Our Judaism & citizenship
By Rabbi Shmuel Klatzkin, Chabad of Greater Dayton
On Rosh Hashanah, the rabbis tell us, we accept God as our ruler. There is something that is extraordinary here — despite all of God’s eminent qualifications, we are instructed that our role is crucial — for God to be sovereign in this world in the way God would like, He needs us to choose Him.
And so it is with human rulers in Judaism: as is clear from the stories of the selection of Saul and later David as king, it was the people’s voice that was decisive.
The European political thinkers, such as Hugo Grotius and John Selden, who, in the 17th century, turned the thought of the West toward democracy — these men looked to the model of what they called the Hebrew Republic.
The spread of Hebrew scholarship brought Selden, a master of the history of English law, to study Maimonides’ great law code to understand how God’s system of government worked and to glean contemporary lessons from it.
As the story is told in Harvard scholar Eric Nelson’s groundbreaking eponymous book on the topic, the study of Scripture, Talmud and halacha (Jewish law) led generations of thinkers toward such ideas as individual freedom and religious tolerance, the foundations of democracy.
This history tells us that our Judaism and our citizenship shouldn’t be estranged from each other. It is true to history and true to the ideals that founded and guided this country that we should employ the moral purpose and direction we find in Judaism to energize and to guide our actions as citizens of this republic.
It was John Adams who famously said: “Our Constitution was made only for a moral and religious people. It is wholly inadequate to the government of any other.” By that he meant that our religion must provide us the insight that all members of the body politic are equally created in the divine image. That is the crucial realization that enables people to govern themselves rather than be forever dependent on other humans to dictate the terms of their society.
There was a time not long ago when people fancied that the role of religion was ever diminishing. In Israel, certainly, Ben-Gurion thought that he could offer significant concessions to the Orthodox community because he believed that it would be swept away into insignificance by the onrushing tides of history.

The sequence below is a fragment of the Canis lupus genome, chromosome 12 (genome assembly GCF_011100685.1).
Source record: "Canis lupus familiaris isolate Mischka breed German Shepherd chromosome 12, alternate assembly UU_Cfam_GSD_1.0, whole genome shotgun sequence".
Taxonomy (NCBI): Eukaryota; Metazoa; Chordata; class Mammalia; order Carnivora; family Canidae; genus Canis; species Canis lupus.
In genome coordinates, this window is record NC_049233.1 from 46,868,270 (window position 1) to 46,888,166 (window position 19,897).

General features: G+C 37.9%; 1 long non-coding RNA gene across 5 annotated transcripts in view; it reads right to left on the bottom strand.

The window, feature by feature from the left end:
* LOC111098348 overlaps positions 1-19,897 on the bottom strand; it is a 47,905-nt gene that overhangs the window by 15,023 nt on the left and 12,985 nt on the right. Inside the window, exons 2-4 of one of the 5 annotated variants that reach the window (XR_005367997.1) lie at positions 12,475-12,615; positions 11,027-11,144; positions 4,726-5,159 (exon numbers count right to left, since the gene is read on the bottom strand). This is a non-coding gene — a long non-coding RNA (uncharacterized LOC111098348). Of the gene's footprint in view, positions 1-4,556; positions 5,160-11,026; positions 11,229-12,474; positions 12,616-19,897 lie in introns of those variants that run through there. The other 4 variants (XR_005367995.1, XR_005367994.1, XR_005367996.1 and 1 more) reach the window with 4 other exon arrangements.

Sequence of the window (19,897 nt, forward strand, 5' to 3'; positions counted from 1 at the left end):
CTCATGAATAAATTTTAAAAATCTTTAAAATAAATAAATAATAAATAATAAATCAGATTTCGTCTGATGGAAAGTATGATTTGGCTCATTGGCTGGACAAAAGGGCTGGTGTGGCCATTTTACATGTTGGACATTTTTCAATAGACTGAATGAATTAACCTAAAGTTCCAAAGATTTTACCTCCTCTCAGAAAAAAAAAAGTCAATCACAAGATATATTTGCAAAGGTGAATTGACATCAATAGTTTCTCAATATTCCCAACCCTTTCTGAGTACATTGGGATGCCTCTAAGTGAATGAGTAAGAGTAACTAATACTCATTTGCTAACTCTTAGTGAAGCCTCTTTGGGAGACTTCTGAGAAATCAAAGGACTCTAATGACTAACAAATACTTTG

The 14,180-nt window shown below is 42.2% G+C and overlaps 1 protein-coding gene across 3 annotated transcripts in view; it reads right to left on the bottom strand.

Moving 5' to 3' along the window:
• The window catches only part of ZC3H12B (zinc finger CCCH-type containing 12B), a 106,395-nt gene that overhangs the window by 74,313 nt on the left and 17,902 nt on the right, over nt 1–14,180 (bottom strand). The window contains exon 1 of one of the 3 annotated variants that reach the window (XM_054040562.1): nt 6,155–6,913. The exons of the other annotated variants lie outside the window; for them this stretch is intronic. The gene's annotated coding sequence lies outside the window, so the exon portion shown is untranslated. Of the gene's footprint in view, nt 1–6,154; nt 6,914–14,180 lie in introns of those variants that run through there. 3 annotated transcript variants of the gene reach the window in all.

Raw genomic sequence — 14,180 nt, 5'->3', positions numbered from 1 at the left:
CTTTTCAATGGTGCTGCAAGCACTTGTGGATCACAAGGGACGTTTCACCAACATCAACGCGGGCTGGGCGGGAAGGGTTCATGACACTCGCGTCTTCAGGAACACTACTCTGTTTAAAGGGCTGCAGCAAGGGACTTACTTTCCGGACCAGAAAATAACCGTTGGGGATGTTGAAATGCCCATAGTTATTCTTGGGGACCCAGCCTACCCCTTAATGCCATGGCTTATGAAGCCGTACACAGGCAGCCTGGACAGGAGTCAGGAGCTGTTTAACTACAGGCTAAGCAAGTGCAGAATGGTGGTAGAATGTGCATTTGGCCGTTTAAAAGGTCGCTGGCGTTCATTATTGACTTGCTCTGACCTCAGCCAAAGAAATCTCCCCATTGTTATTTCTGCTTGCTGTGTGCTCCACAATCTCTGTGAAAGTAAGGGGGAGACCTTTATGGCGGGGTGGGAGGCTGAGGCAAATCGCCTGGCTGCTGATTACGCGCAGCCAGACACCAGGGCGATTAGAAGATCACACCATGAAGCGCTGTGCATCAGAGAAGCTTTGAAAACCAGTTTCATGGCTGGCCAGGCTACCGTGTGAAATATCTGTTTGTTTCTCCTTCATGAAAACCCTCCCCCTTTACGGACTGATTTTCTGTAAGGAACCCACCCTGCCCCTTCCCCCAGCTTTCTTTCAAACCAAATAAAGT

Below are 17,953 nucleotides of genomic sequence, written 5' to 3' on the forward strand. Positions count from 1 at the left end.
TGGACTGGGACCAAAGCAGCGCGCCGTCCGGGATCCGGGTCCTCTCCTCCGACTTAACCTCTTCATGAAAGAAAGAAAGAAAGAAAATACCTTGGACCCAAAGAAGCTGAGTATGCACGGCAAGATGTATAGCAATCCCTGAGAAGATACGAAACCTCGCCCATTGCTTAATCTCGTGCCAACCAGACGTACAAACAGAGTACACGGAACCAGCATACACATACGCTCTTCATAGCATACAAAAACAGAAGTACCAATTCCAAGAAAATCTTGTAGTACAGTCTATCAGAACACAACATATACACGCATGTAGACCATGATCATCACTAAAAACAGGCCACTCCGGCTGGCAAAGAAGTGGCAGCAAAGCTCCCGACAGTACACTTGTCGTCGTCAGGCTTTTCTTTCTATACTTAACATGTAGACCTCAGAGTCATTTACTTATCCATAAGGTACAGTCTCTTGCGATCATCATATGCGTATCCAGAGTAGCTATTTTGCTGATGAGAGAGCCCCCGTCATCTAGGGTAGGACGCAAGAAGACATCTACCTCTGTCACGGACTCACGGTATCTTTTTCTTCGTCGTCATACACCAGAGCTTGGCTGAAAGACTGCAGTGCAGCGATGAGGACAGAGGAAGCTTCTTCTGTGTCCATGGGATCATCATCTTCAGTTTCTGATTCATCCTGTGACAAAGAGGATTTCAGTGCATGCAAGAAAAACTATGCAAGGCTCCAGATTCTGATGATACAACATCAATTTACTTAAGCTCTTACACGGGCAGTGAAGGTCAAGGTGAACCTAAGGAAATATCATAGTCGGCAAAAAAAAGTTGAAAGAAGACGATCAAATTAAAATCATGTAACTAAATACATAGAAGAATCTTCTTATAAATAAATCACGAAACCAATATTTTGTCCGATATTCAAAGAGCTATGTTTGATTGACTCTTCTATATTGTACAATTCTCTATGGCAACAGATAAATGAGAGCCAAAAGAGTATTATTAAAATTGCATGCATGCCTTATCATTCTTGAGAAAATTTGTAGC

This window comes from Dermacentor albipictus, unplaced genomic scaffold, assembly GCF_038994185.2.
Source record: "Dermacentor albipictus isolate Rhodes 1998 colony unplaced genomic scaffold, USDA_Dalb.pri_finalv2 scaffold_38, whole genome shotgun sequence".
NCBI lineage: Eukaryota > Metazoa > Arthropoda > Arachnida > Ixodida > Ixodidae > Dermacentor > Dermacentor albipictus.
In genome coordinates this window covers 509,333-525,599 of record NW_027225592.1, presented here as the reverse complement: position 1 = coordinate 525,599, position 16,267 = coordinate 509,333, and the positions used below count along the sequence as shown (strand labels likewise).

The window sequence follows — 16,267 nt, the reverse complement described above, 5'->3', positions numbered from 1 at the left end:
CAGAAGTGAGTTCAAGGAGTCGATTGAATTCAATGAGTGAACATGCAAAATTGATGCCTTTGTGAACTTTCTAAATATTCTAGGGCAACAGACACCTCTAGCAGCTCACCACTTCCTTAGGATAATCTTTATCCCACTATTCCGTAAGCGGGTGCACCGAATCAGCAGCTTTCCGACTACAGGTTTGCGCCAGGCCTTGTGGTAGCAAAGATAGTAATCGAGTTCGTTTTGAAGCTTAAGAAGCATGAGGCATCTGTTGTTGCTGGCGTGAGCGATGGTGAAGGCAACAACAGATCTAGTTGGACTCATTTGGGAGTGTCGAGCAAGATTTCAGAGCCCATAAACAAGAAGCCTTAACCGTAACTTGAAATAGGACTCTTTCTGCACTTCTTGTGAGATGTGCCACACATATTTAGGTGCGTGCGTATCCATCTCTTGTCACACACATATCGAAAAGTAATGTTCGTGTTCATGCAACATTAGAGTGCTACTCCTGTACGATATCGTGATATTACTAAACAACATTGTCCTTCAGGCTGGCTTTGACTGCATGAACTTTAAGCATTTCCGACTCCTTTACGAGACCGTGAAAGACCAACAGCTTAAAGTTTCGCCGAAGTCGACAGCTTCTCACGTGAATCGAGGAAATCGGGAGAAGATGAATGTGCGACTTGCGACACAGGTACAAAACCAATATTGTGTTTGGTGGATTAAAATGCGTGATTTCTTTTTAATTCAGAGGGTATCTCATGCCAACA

Keeping in mind the many distinctions necessary between this and the former case, many Westerners dismissed the significance of Islam as a force in the modern world.
And here at home, confident voices spoke of the inevitable marginalization of religion from the culture and from public discourse, and tried to stamp out its every influence on politics.
Whatever one’s own personal religious views, there is no denying the centrality of religion in the affairs of the world today.
The questions before us are: do we speak from the center of our own deepest awareness? Do we have the courage to ground the whole of our lives on our first principles? Can we proceed, as Jefferson asked, with “a firm reliance on the protection of divine providence…(to) mutually pledge to each other our lives, our fortunes and our sacred honor?”
We face grave decisions as we approach the ballot box this year. How do we best make America a prosperous society? How do we protect and enhance the equality under law and the access to opportunity that has made this country a place of hope? How do we protect this country from those who mean it harm? How do we aid the security of Israel from the no-longer hidden threat of its extinction (God forbid)?
As we talk over the choices that lie in front of us, as we write emails to friends and letters to the editor, follow the pundits on the blogs or in print or listen to radio or television chatterers, we know that we best serve the interests of the world, of America, or of the Jewish people not by sealing our religion away in a box, but by engaging it, for it alone gives us the perspective to meet today’s challenges.
The survival of America’s promise and of our people Israel depend on it. From the unique standpoint where God has placed each one of us, let us each consult our Torah’s teachings, measure ourselves against God’s timeless expectations, and rise to our duties as citizens of this country and children of the Covenant.